The Sport Information Resource Centre
The Sport Information Resource Centre

SIRC’s Sport Insight series features blogs and articles that examine innovation and evolution in the sport landscape.

It started as a practice drill between two brothers and grew into the rule that transformed the sport of curling: the Free Guard Zone rule.

Russ Howard, one of the best skips in Canadian curling history, is credited with devising the first version of the rule in the 1980s – and it was born of boredom and frustration. During one-on-one practice games with his brother Glenn (also one of best), Russ complained that there was no way to generate offence when takeouts were so easy. Why not make the first four rocks of the end untouchable, Russ suggested, to put rocks in play and make takeouts harder.

When a 1989 national men’s bonspiel in Moncton, N.B., was looking for ways to shake up the format and create some buzz, the Howards suggested their practice rule and the organizers loved it.

In the “Moncton” rule, the first four rocks of the end could not be removed, no matter where they lay. Eventually, this became the Free Guard Zone rule: if any of the first four rocks of an end lay in the area between the rings and the hogline – which became known as the Free Guard Zone – they could not be removed until the fifth rock of the end. Those first rocks could be moved around, or promoted into the rings, but if removed, the rock would be replaced and the opponent’s rock removed.

The effect on the game and its strategy was instant, and curlers loved it.

No more hit, hit, hit for end after end. No more low-scoring games. No more “game over” as soon as the big hitting teams had last-rock advantage, or “hammer”. Now curlers had to have better control of their rock placement and weight. They needed finesse shots. And best of all, there was now a way to climb back into a game when trailing: put rocks in play.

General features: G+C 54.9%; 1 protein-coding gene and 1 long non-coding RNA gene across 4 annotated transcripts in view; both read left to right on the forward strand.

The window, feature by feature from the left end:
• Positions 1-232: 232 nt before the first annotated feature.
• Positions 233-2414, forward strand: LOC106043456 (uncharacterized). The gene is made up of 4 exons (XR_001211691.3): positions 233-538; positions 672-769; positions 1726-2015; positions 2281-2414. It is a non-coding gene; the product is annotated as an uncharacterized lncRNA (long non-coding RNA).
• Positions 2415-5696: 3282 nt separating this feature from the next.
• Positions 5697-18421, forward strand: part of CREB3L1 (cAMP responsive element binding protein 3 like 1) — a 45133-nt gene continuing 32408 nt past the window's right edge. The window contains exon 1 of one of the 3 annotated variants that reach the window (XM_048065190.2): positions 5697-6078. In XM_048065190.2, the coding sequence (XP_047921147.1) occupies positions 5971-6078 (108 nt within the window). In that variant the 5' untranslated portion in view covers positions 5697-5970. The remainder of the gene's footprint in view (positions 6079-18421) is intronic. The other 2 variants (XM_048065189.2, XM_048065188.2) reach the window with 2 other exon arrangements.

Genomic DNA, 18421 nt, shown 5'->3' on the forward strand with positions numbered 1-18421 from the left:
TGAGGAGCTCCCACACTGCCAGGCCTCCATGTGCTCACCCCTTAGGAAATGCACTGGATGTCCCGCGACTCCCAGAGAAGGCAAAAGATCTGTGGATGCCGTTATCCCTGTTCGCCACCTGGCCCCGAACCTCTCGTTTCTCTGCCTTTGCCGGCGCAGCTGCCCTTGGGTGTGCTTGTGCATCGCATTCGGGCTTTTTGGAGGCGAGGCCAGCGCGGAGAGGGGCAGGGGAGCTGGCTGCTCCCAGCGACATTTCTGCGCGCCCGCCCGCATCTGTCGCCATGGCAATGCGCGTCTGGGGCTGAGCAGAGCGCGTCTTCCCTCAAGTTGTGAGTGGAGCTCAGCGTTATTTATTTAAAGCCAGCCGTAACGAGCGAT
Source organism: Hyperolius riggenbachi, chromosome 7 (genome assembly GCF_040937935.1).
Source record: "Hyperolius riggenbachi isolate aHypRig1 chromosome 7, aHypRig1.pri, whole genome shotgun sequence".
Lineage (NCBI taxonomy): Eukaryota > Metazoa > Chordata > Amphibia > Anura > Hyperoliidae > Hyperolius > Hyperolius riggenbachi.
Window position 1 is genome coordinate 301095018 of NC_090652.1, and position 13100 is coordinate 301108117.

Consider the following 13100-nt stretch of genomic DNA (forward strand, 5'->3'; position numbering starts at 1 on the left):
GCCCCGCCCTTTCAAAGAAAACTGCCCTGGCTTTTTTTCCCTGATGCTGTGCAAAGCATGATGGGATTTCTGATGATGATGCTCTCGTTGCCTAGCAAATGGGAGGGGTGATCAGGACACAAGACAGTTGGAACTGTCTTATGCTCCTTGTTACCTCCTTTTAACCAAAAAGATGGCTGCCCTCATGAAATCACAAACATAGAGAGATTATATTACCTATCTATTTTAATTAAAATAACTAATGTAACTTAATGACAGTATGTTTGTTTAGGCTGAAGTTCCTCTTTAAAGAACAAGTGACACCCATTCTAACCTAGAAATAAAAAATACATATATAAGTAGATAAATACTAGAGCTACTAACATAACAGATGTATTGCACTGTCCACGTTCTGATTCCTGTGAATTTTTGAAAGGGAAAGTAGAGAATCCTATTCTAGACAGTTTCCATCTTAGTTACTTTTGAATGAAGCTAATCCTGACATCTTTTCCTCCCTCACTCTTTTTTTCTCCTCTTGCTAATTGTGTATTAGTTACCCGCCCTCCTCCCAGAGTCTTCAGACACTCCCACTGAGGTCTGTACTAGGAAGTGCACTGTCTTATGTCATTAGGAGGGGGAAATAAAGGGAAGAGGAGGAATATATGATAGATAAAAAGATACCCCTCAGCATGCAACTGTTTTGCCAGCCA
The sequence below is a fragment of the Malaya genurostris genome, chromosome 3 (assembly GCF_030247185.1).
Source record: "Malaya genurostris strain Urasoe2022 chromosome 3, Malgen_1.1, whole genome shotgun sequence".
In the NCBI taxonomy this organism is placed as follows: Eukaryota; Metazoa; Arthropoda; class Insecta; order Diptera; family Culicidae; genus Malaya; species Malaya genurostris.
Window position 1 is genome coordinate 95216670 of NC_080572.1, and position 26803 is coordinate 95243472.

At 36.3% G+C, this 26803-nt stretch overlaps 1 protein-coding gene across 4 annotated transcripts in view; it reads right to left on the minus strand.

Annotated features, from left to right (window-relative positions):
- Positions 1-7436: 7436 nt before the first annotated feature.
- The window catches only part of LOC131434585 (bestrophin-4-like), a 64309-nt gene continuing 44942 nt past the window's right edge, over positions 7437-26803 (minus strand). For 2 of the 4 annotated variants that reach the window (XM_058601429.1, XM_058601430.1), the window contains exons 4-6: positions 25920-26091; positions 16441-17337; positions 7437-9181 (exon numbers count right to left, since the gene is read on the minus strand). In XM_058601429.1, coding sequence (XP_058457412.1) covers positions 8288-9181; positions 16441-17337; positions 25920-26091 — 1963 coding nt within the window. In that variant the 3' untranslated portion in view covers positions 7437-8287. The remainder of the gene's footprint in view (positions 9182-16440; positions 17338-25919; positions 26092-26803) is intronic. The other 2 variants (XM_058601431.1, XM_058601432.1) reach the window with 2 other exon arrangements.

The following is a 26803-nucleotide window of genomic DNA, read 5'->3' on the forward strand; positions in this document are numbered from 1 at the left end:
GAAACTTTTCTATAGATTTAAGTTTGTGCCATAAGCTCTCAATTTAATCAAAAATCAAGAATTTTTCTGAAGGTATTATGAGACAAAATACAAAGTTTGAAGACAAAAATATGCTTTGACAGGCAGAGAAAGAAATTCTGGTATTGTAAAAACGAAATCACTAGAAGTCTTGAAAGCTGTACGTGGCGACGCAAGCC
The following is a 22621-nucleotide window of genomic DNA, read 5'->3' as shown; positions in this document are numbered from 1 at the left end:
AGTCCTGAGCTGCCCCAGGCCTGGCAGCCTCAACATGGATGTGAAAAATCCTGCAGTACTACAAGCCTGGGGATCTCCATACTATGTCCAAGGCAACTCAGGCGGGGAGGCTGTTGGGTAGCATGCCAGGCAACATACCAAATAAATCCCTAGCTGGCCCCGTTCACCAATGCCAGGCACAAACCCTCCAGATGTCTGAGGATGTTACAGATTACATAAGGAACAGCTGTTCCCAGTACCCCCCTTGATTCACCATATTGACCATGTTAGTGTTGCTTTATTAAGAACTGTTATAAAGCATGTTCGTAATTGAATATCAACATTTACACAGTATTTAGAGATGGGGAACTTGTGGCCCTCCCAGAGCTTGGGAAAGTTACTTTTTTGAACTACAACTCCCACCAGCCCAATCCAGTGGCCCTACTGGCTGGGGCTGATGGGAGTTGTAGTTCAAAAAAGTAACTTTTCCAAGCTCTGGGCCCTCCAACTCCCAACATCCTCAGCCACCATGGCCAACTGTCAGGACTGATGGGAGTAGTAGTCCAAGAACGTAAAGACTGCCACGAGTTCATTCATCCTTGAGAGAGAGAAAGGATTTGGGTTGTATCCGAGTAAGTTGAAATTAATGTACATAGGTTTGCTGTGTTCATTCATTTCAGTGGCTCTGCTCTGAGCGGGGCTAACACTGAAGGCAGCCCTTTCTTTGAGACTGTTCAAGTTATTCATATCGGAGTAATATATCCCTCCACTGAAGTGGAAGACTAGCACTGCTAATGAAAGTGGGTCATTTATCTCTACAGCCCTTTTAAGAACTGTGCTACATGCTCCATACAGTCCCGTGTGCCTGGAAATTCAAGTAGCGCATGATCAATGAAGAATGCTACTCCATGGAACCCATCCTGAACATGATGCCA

At the start of the 1993-94 season, the World Curling Federation (WCF) adopted the four-rock Free Guard Zone (FGZ) rule. Canada used a FGZ three-rock rule until 2002.

It’s 2019, and the modifications continue. In September 2017, the WCF membership voted overwhelmingly to adopt a five-rock Free Guard Zone rule as of the 2018-19 season.

Former world champion Nolan Thiessen, Curling Canada’s Athlete Liaison, sits on the WCF Athlete Commission and was its representative to the WCF Championship and Rules Commission during the consultation process. Thiessen sees nothing but positives in making rule changes to develop and promote the sport.

“As our sport advances and adjusts in all areas, most notably in athlete ability as well as rock and ice maintenance, the caretakers of the sport should never be hesitant to make adjustments that can improve the game,” says Thiessen.

“Of all the rule changes and all the things that have happened in curling, I think it’s the best move that we’ve ever made in the history of curling,” said Glenn Howard in a story published by the Grand Slam of Curling. “It revolutionized our sport and the truth of the matter, it was my brother’s idea. Russ came up with the idea, we played it back as kids. If we didn’t change that rule back then, I don’t know where our sport would be today.”

Resources

Thiessen Blog: Five-rock FGZ a positive change for curling

Glenn Howard: 5-rock rule ‘natural progression’ for curling


About the Author(s)

Jean Mills is a writer and editor for Curling Canada’ Media and Communications team – and she’s also a curler.